Legislation known as Bill C-46 sets prohibited blood drug concentrations of THC, the main psychoactive compound of cannabis, for drivers. It also outlines penalties for drug offences, which range from fines to imprisonment, depending on the severity and number of offences committed.

As a result of Bill C-46, police can now demand a sample of saliva for roadside drug screening. However, the only device approved for roadside drug testing in Canada has been met with criticism, with some police forces even saying they will not be using it at all.

Critics say the Drager DrugTest 5000 doesn't work in sub-zero temperatures, is too bulky for roadside tests and takes too long to produce a sample. But the federal government has defended the device, saying its approval was based on scientific recommendations of the Drugs and Driving Committee.

Bill C-46 also amended Canada’s drunk-driving laws to allow police officers to conduct mandatory roadside alcohol breath tests without requiring a suspicion that the driver had been drinking.


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Post by Reggie on Mon 01 Apr 2019, 8:32 am

Ontario cannabis stores set to open today, but not all ready to go

The Canadian Press
Published Monday, April 1, 2019


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Post by RevForce on Wed 10 Apr 2019, 9:19 pm

Power Play: Pushing up the price of pot April 10, 2019

Ivan Ross Vrana of H+K Strategies talks about why the price of legal marijuana in Canada is so much higher than black market marijuana.


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Post by Phantom on Thu 09 May 2019, 8:33 am

Where's the party? Survey finds Canadians losing interest in legalized cannabis

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Published Thursday, May 9, 2019

Canadians appear to be sticking to pre-legalization methods of buying cannabis, while the stigma around the drug remains high and overall support for legalization seems to be fading, a new survey suggests.

The survey by researchers at Dalhousie University in Nova Scotia and the University of Guelph in Ontario found that 50.1 per cent of surveyed Canadians agree with the federal government’s decision to legalize cannabis, down from 68.6 per cent in 2017. The percentage of people who say they neither agree nor disagree with legalization has nearly tripled, from just under seven per cent to more than 20 per cent.

Sylvain Charlebois, the Dalhousie professor who led the study, believes the government may have intentionally attempted to dampen the enthusiasm and excitement that surrounded legalization, leading to the current decline in enthusiasm.

“A few years ago, the Liberals invited Canada to a huge party with balloons, great music, great fun – only to end up in a very boring room with classical music,” Charlebois told

Support for legalization was found to be highest in Atlantic Canada, at 56.3 per cent. B.C., which led the country in 2017 with 79.2 per cent support, showed the least zeal this time around, as 49.3 per cent of B.C. residents said they still agree legalization is a good idea.

The study was based on an online survey of 1,051 Canadians over four days in April. It has an estimated margin of error of 3.1 per cent, 19 times out of 20.


Another factor behind the drop in support could be the supply shortages and slow retail roll-outs that have plagued parts of Canada since legalization.

The study found that a majority of Canadian cannabis consumers are still buying at least some of their cannabis from the same sources they used pre-legalization, with 31 per cent reporting no change in their points of purchase and 30 per cent saying they use new, legal means of procuring the drug only some of the time.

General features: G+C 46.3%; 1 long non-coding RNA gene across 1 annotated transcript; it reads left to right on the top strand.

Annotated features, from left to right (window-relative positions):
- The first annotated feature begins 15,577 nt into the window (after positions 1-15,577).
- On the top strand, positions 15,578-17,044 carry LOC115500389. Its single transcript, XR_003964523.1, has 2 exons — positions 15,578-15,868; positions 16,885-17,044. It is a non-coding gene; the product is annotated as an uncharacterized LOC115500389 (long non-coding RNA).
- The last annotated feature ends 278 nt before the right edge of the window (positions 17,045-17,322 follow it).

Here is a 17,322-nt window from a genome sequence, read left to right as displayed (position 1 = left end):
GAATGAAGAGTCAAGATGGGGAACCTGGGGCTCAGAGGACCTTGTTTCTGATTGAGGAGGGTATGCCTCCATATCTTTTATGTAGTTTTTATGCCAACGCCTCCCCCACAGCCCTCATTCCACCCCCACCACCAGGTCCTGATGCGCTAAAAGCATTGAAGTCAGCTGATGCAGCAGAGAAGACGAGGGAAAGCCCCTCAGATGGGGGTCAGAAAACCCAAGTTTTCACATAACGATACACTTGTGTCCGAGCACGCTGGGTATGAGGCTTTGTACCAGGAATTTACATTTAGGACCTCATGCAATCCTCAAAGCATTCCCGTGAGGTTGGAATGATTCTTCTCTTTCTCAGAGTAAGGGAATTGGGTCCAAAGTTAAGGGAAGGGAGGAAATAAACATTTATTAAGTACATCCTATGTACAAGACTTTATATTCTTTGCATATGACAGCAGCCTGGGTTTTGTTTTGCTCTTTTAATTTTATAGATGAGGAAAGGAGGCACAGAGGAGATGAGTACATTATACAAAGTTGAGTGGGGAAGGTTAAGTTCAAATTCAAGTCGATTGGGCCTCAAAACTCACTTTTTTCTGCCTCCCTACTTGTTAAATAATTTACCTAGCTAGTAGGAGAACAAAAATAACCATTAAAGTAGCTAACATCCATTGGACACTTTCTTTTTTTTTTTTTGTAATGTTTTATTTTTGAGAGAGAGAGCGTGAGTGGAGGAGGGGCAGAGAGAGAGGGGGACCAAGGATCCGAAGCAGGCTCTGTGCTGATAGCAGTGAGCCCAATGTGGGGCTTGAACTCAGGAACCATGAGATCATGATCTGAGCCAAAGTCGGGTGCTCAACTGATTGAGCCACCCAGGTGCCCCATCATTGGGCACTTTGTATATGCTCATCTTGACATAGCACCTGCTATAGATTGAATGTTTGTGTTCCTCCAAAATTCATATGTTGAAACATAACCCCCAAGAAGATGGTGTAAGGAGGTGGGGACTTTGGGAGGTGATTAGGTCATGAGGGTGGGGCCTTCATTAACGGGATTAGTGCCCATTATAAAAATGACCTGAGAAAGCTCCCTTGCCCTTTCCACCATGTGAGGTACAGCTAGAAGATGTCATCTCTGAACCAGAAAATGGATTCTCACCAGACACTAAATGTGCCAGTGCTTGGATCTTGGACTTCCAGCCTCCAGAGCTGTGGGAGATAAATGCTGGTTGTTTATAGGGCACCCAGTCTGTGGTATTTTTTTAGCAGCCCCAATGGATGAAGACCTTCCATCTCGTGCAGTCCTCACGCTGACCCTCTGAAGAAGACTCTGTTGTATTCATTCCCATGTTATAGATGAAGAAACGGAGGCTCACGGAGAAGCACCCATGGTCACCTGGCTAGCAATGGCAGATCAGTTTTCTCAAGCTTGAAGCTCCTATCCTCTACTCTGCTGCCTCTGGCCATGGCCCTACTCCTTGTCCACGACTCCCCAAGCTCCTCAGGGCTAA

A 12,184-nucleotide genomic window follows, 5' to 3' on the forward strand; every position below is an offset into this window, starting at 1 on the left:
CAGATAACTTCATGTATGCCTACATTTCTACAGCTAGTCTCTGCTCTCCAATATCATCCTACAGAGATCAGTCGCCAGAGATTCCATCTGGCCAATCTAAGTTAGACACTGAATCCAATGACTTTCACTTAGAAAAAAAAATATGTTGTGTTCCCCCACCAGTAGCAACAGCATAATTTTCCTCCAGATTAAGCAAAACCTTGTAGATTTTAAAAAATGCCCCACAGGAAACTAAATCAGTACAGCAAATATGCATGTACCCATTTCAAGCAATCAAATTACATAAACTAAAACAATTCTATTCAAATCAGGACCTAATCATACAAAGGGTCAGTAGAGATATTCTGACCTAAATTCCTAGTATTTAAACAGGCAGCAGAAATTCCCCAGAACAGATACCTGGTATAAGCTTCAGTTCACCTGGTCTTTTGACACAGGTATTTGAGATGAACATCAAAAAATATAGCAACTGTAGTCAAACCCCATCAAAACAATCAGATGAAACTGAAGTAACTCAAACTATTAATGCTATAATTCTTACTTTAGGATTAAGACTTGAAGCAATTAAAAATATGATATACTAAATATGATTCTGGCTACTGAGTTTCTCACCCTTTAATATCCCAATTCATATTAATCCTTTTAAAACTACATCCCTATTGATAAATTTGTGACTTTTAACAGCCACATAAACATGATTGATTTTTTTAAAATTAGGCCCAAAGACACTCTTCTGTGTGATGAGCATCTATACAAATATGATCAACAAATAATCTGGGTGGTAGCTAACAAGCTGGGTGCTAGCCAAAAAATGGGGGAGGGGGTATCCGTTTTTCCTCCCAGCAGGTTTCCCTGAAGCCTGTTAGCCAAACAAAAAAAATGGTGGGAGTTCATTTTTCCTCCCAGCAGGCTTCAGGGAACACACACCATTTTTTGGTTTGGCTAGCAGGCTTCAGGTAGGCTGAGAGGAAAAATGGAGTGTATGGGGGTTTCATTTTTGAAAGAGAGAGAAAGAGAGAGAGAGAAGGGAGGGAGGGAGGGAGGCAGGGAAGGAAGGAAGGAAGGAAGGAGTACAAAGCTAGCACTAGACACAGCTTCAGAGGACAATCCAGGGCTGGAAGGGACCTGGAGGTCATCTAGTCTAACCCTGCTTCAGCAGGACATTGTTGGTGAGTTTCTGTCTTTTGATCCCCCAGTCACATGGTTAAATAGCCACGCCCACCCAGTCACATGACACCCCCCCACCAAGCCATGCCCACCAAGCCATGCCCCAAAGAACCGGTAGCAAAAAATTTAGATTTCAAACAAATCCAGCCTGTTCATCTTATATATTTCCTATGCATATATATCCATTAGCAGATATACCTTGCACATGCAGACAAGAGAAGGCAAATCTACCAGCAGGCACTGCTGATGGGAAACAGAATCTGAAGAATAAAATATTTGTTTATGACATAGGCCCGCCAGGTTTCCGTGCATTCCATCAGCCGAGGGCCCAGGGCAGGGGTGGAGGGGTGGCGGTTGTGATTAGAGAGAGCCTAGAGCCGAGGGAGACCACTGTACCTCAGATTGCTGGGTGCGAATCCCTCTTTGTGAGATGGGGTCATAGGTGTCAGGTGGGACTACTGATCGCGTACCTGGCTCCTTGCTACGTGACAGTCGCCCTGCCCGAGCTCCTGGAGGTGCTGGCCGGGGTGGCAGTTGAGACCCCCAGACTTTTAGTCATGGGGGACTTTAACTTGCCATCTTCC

Price, quality and convenience were repeatedly cited as the biggest reasons behind Canadians’ decision to stick with their existing cannabis suppliers. Charlebois said privacy is another major factor.

“I’m not sure that people are willing to compromise that by just walking into a shop owned by a Crown corporation. There’s nothing private about that,” he said.

The stigma seems to persist beyond the point of purchase. More than one-third of people surveyed for the study said they would not want to work with someone who uses cannabis recreationally. There were also significant declines from 2017 in the percentage of people who expressed interested in purchasing cannabis-infused foods at restaurants and supermarkets, with 25 per cent of respondents going as far as to say they would stop frequenting a restaurant if it introduced cannabis-infused foods to its menu.

“We’re far, far away from seeing cannabis becoming socially normalized – we’re actually quite a few years away,” Charlebois said.


Cannabis enthusiasm may ramp up this fall, as the government has set Oct. 17 as the latest possible date for edibles to be legally available to consumers.

While slightly more than six per cent of people surveyed for the study said they started using cannabis after it was legalized, 20 per cent said they would consider trying it once edibles – a category including foods, beverages, lotions and inhalable extracts – become available.

That might seem like a large potential market to be captured, but Charlebois said the cannabis industry is retreating from its initial optimism around edibles because of draft regulations released by Health Canada.

The draft regulations suggest that the government is looking to mandate plain packaging for all edibles intended to be sold, while not allowing any package to contain more than a single dose of the psychoactive cannabinoid THC.

No date has been given for the release of the finalized regulations for commercial producers of edibles, only that they will be made public no later than Oct. 17.

Four days after that is election day – something Charlebois expects is weighing heavily on the government’s mind as it attempts to live up to its promise of legalizing cannabis while also avoiding the appearance of celebrating it.

“They’re so obsessed with the idea of limiting risks,” he said.

“The last thing they want is some five-year-old kid who accidentally ingested a cannabis-infused chocolate bar and ended up in hospital in the middle of the campaign.”


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Post by Zapper-88 on Wed 10 Jul 2019, 6:12 pm

Legal pot price as much as 80 per cent more than illicit: StatCan

Armina Ligaya, The Canadian Press

Published Wednesday, July 10, 2019

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A still image from the Ontario Cannabis Store website is pictured. (Handout)